May 19, 2008 - While watching Sunday night's season finale of The Simpsons, I was reminded of a quote I'd once read from Meg White, the drummer from The White Stripes. In an interview discussing the band's meteoric rise to fame, the idea of making an appearance on the series came up. Meg said, "A guest appearance would be amazing. I wouldn't want to be in a Lisa episode. They're kind of boring." Though I disagree that all Lisa episodes are boring, "All About Lisa" certainly was. Instead of smart send up of the classic All About Eve, we were served an episode that used the film's narrative only loosely. And instead of a memorable, funny season-ender, we got a half-hour of unsurprising bits and half-hearted jokes.
The episode began like the movie, at an extravagant awards gala: the 38th Annual Springfield Showbiz Awards. And like the movie, the rest of the episode is told in flashback, narrated by the incomparable Sideshow Mel. So far, so good. The Simpsons have a great history with parodying a film or genre. Even this season, we saw a terrific reworking of The Departed in the form of "The Debarted." But All About Lisa will not be remembered as one of the better examples. To start with, Lisa never wanted to be a part of Krusty's show. The way she found herself to be an intern for the clown was forced and unfunny. Worse yet, was that once the plot was set in motion, you couldn't help but be reminded of the time Bart worked for "The Krusty the Clown Show."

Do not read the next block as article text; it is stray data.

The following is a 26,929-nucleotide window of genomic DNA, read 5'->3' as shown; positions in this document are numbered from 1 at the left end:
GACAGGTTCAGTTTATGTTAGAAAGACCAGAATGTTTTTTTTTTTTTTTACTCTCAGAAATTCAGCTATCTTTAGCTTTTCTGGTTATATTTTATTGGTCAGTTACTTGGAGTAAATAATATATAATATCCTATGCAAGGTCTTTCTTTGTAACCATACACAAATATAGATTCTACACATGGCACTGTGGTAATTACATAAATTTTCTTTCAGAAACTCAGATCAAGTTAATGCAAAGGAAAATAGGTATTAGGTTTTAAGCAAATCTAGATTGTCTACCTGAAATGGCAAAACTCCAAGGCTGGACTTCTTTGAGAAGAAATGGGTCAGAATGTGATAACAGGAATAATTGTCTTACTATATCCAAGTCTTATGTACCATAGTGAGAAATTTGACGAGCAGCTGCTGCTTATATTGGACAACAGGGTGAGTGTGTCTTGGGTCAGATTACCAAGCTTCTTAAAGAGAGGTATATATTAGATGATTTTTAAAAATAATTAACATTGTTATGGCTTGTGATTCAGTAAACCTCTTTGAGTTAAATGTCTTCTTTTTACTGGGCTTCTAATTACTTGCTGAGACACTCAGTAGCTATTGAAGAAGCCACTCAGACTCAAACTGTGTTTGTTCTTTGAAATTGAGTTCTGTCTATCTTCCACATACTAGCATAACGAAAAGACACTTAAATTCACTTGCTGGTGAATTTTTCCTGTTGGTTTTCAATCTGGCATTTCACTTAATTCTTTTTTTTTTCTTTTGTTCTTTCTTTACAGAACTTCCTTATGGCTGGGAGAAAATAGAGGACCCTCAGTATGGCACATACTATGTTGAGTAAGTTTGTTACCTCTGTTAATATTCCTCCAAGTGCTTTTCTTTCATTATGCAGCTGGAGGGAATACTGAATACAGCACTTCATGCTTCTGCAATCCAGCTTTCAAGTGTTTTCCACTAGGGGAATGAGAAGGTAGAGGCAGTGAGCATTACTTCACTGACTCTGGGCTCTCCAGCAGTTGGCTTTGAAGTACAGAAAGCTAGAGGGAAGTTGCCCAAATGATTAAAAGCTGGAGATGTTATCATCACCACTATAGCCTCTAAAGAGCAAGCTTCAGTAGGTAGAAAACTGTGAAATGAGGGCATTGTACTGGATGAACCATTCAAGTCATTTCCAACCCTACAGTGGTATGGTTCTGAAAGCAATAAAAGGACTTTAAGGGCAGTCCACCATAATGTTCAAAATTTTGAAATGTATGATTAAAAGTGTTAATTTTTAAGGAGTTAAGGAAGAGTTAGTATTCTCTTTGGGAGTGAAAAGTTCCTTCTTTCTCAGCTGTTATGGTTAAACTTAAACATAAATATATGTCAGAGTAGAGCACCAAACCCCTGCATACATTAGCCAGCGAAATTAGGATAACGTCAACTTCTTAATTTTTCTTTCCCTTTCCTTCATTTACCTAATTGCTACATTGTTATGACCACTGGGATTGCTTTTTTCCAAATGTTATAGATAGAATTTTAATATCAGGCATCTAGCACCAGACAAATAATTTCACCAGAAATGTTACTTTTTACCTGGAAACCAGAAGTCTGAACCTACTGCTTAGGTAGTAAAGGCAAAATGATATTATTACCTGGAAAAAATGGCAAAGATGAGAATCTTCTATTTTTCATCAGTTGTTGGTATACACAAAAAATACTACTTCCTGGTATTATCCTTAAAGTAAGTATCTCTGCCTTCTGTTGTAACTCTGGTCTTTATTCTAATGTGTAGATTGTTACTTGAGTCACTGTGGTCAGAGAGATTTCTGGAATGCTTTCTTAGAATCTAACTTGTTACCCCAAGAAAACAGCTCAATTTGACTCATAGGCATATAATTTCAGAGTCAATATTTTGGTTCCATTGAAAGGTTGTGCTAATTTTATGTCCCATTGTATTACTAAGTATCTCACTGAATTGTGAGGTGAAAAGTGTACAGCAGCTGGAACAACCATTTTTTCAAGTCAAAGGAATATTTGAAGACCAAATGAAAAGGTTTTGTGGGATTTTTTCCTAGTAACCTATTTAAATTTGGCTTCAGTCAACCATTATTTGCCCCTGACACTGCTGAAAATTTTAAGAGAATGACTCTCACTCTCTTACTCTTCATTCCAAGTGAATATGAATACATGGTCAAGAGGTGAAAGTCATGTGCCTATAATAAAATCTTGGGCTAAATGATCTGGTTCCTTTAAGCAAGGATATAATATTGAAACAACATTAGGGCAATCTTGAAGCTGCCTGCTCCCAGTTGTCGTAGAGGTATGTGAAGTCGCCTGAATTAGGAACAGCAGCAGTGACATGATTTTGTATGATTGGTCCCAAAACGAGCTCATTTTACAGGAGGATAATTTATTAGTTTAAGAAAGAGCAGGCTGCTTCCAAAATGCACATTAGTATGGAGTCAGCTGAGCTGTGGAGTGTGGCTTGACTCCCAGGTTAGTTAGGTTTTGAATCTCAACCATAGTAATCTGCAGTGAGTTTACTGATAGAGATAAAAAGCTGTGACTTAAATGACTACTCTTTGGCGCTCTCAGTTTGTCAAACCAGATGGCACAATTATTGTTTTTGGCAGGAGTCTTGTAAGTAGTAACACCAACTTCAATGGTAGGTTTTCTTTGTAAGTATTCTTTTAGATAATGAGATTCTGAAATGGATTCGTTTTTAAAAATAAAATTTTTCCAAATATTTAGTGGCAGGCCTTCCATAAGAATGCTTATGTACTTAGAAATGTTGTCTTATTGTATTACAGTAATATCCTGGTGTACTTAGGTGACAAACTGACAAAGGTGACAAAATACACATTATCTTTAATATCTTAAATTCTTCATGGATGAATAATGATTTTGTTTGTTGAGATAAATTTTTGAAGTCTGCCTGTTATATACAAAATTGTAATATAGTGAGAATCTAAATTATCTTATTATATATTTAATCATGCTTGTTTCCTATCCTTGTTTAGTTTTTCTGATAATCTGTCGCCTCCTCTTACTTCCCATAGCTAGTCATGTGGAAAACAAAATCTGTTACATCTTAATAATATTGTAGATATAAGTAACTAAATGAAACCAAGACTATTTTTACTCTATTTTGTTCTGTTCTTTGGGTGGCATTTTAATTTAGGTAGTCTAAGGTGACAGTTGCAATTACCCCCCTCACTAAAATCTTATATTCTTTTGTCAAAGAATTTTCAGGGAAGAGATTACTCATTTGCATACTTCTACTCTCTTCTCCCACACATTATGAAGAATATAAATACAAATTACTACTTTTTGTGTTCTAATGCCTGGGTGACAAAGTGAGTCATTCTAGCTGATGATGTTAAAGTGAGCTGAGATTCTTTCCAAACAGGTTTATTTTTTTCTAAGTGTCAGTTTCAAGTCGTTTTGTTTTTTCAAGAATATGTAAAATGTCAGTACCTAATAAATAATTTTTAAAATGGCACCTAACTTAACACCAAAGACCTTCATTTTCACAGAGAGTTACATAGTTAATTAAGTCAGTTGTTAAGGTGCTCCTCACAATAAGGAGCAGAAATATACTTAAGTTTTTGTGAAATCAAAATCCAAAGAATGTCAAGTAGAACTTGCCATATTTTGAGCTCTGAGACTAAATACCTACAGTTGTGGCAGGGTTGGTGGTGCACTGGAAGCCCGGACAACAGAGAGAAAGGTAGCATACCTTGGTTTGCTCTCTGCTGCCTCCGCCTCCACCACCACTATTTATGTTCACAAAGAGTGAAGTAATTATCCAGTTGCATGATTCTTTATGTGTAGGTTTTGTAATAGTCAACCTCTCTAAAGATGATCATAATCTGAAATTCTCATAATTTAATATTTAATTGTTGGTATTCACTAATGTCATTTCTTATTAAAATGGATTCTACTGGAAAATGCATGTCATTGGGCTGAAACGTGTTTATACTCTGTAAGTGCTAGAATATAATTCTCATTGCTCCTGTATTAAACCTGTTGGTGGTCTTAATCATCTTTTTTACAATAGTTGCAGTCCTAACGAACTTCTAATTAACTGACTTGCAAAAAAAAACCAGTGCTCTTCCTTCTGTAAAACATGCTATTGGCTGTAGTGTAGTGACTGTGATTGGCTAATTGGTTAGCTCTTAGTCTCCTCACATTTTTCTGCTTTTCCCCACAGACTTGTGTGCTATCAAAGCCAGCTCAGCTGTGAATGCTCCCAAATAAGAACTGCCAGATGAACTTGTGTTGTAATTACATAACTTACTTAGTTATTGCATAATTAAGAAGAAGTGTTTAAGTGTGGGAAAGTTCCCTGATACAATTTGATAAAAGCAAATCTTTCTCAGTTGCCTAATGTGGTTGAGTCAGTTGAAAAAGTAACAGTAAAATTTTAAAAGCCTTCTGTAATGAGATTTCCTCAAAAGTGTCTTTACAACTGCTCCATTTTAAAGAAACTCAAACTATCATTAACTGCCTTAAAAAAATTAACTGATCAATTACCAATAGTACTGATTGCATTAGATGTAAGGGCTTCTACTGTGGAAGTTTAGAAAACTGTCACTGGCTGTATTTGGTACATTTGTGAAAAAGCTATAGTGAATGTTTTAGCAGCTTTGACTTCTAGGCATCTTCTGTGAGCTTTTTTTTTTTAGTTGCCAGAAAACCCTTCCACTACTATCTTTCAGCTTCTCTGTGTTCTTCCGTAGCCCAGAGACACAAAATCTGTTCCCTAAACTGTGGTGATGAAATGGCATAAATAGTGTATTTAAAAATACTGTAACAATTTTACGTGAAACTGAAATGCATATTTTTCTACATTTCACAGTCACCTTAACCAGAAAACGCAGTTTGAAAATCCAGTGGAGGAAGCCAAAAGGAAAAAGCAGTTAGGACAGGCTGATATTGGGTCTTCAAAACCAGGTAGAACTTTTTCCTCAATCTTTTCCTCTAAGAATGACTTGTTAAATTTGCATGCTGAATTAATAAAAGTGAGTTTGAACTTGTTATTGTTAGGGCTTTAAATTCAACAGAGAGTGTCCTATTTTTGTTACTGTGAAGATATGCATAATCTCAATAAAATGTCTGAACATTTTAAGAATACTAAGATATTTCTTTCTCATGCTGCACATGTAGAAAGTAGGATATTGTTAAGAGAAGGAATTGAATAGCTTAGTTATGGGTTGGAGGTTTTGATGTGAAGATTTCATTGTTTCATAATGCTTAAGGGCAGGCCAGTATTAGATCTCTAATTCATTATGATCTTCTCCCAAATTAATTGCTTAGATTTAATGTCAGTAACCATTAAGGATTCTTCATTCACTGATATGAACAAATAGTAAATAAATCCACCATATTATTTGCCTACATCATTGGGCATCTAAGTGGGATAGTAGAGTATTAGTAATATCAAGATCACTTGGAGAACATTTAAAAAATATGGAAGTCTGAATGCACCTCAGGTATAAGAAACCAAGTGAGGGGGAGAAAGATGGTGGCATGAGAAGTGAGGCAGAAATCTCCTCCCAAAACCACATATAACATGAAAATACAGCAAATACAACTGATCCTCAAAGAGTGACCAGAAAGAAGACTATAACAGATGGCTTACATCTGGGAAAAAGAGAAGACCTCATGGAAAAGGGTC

In that episode, entitled "Bart Gets Famous," the elder Simpson child suddenly found himself working as Krusty's assistant. Then, after an unexpected turn in a sketch, Bart became popular and a big star, only to realize that fame does not last. In this episode, the middle Simpson child suddenly found herself working as Krusty's assistant. Then, after an unexpected turn in a sketch, Lisa connived her way into becoming a big star. (That "conniving" part, that's from the movie.) Later, with the help of Sideshow Mel, Lisa realized that fame does not last. So to say we've seen this before might be an understatement. The only differences came from the few references to the movie and the fact that "Bart Gets Famous" was far, far funnier.
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